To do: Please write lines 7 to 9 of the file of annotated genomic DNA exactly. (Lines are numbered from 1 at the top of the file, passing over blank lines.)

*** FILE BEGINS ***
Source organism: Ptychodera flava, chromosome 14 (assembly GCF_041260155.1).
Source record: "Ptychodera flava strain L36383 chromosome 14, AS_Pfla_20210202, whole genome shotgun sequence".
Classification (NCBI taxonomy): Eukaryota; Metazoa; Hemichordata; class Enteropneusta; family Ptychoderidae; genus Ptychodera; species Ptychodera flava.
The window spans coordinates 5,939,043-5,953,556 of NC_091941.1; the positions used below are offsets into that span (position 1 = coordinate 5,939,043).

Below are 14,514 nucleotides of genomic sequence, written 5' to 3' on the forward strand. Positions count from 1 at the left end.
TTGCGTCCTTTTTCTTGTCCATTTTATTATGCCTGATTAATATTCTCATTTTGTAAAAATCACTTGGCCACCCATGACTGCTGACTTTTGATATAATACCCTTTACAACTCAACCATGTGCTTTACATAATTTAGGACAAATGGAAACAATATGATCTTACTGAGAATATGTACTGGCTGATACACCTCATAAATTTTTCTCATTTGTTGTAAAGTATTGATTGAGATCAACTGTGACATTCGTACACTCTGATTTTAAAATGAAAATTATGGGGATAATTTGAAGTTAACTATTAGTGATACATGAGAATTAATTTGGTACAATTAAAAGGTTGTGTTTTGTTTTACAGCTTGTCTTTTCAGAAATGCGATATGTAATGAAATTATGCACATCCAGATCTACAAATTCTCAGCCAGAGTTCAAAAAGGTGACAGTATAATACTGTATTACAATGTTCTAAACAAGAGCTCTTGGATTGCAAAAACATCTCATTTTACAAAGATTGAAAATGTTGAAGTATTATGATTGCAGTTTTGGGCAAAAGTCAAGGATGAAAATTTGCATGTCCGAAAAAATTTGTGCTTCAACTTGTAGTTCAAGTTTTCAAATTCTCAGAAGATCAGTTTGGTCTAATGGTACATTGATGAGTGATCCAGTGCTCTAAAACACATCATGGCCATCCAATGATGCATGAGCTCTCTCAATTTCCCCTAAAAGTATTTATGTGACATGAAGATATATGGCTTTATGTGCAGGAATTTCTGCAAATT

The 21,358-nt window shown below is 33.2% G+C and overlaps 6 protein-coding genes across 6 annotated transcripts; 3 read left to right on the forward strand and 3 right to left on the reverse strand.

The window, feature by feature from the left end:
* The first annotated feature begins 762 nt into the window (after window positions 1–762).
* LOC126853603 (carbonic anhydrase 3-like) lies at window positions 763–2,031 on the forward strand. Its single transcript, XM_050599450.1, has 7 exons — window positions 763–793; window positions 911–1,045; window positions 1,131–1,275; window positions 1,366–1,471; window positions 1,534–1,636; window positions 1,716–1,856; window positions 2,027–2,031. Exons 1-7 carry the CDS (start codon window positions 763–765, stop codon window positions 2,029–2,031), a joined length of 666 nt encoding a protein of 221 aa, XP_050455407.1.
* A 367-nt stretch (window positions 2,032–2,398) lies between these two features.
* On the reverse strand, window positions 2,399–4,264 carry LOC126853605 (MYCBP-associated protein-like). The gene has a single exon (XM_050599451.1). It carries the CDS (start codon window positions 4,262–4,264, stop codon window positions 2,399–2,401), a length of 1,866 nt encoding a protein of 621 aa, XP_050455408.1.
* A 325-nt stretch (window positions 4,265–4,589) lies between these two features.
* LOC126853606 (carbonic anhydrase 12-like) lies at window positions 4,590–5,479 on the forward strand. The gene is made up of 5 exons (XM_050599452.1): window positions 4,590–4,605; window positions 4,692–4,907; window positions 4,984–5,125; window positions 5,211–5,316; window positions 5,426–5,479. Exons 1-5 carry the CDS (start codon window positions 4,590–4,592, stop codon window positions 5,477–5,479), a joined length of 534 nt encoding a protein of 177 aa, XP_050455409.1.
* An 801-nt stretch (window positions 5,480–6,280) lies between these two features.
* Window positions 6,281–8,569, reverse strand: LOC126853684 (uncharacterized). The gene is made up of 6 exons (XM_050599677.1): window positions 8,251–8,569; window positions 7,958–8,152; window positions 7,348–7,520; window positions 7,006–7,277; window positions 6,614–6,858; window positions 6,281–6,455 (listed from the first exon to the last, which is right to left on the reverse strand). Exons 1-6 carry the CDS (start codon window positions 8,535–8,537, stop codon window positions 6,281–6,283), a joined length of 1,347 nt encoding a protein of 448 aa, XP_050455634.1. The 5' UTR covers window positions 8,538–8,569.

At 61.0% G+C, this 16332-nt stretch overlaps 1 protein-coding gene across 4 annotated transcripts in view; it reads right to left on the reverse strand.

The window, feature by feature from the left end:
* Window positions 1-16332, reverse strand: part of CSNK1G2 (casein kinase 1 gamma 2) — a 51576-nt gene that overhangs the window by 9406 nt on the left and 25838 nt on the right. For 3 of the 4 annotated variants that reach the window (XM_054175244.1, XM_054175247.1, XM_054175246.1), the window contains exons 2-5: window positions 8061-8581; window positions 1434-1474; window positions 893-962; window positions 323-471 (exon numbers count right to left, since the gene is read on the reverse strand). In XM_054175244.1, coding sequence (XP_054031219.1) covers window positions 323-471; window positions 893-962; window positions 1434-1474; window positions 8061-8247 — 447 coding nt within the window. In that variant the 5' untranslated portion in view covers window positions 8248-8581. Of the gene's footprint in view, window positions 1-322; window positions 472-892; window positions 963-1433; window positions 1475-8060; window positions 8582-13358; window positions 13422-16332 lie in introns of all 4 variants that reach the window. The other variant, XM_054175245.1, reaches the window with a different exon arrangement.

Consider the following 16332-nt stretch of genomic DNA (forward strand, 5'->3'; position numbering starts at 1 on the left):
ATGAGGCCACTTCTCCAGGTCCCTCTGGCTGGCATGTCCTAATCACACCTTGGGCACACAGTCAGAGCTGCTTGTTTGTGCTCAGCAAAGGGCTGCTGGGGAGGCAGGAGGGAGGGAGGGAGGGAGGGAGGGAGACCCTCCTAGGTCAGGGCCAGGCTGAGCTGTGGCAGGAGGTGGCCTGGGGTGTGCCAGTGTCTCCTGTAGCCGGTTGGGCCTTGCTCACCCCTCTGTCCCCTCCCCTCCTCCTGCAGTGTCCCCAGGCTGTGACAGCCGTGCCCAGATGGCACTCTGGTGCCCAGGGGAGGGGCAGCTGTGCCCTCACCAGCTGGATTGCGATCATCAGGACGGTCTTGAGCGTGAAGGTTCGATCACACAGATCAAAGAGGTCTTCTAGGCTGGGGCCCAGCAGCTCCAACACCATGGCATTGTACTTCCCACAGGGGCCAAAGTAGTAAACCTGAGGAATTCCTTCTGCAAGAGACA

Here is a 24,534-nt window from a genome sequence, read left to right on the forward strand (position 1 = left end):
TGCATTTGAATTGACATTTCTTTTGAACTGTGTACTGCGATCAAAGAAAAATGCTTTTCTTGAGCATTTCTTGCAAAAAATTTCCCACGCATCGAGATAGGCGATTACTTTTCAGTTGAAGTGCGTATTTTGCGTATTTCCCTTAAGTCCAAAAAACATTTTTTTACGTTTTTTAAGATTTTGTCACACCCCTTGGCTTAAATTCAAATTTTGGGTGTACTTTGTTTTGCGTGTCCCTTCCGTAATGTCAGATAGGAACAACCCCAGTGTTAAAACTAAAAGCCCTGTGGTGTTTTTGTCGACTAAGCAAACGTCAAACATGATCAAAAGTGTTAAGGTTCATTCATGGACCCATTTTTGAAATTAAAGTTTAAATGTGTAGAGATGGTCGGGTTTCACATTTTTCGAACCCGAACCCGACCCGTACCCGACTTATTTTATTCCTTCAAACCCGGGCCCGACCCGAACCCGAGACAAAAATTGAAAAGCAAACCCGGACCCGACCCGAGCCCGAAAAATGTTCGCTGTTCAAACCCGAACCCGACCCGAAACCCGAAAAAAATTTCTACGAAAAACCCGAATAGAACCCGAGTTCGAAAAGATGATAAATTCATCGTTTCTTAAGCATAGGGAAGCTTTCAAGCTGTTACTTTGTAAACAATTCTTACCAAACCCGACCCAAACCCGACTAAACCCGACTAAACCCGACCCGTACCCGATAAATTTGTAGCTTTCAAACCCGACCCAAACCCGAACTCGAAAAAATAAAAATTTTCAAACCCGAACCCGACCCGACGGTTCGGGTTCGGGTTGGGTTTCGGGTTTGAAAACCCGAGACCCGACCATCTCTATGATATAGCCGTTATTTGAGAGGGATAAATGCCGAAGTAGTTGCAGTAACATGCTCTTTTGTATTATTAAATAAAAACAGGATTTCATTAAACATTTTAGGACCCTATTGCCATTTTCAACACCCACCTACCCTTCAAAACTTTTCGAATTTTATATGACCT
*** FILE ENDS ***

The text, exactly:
The 21,358-nt window shown below is 33.2% G+C and overlaps 6 protein-coding genes across 6 annotated transcripts; 3 read left to right on the forward strand and 3 right to left on the reverse strand.

The window, feature by feature from the left end:
* The first annotated feature begins 762 nt into the window (after window positions 1–762).